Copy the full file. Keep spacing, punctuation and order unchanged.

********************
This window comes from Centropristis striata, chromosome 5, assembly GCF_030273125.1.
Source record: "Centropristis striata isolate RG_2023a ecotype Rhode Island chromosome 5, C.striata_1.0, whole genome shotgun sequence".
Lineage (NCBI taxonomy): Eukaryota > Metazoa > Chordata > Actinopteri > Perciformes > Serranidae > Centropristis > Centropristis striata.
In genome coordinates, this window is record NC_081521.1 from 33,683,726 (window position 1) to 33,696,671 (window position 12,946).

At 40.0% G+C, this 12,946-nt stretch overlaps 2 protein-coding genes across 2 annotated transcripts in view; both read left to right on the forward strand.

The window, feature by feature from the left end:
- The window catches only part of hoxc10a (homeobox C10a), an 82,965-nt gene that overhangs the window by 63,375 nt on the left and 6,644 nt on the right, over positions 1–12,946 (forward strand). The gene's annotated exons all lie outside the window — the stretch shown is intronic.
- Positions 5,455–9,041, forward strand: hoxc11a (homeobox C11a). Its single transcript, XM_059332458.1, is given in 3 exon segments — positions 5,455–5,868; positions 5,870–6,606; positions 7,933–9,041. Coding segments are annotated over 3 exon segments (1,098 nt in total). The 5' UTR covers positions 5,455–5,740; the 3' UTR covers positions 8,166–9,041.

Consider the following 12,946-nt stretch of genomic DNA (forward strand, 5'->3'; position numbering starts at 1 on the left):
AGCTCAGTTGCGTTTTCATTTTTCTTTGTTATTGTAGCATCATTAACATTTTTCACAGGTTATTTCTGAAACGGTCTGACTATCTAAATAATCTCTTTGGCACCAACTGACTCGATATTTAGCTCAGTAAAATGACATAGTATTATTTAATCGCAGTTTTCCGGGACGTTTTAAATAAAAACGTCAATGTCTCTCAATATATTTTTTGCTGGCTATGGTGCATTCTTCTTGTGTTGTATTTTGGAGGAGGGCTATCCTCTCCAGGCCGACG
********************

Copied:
This window comes from Centropristis striata, chromosome 5, assembly GCF_030273125.1.
Source record: "Centropristis striata isolate RG_2023a ecotype Rhode Island chromosome 5, C.striata_1.0, whole genome shotgun sequence".
Lineage (NCBI taxonomy): Eukaryota > Metazoa > Chordata > Actinopteri > Perciformes > Serranidae > Centropristis > Centropristis striata.
In genome coordinates, this window is record NC_081521.1 from 33,683,726 (window position 1) to 33,696,671 (window position 12,946).

At 40.0% G+C, this 12,946-nt stretch overlaps 2 protein-coding genes across 2 annotated transcripts in view; both read left to right on the forward strand.

The window, feature by feature from the left end:
- The window catches only part of hoxc10a (homeobox C10a), an 82,965-nt gene that overhangs the window by 63,375 nt on the left and 6,644 nt on the right, over positions 1–12,946 (forward strand). The gene's annotated exons all lie outside the window — the stretch shown is intronic.
- Positions 5,455–9,041, forward strand: hoxc11a (homeobox C11a). Its single transcript, XM_059332458.1, is given in 3 exon segments — positions 5,455–5,868; positions 5,870–6,606; positions 7,933–9,041. Coding segments are annotated over 3 exon segments (1,098 nt in total). The 5' UTR covers positions 5,455–5,740; the 3' UTR covers positions 8,166–9,041.

Consider the following 12,946-nt stretch of genomic DNA (forward strand, 5'->3'; position numbering starts at 1 on the left):
AGCTCAGTTGCGTTTTCATTTTTCTTTGTTATTGTAGCATCATTAACATTTTTCACAGGTTATTTCTGAAACGGTCTGACTATCTAAATAATCTCTTTGGCACCAACTGACTCGATATTTAGCTCAGTAAAATGACATAGTATTATTTAATCGCAGTTTTCCGGGACGTTTTAAATAAAAACGTCAATGTCTCTCAATATATTTTTTGCTGGCTATGGTGCATTCTTCTTGTGTTGTATTTTGGAGGAGGGCTATCCTCTCCAGGCCGACG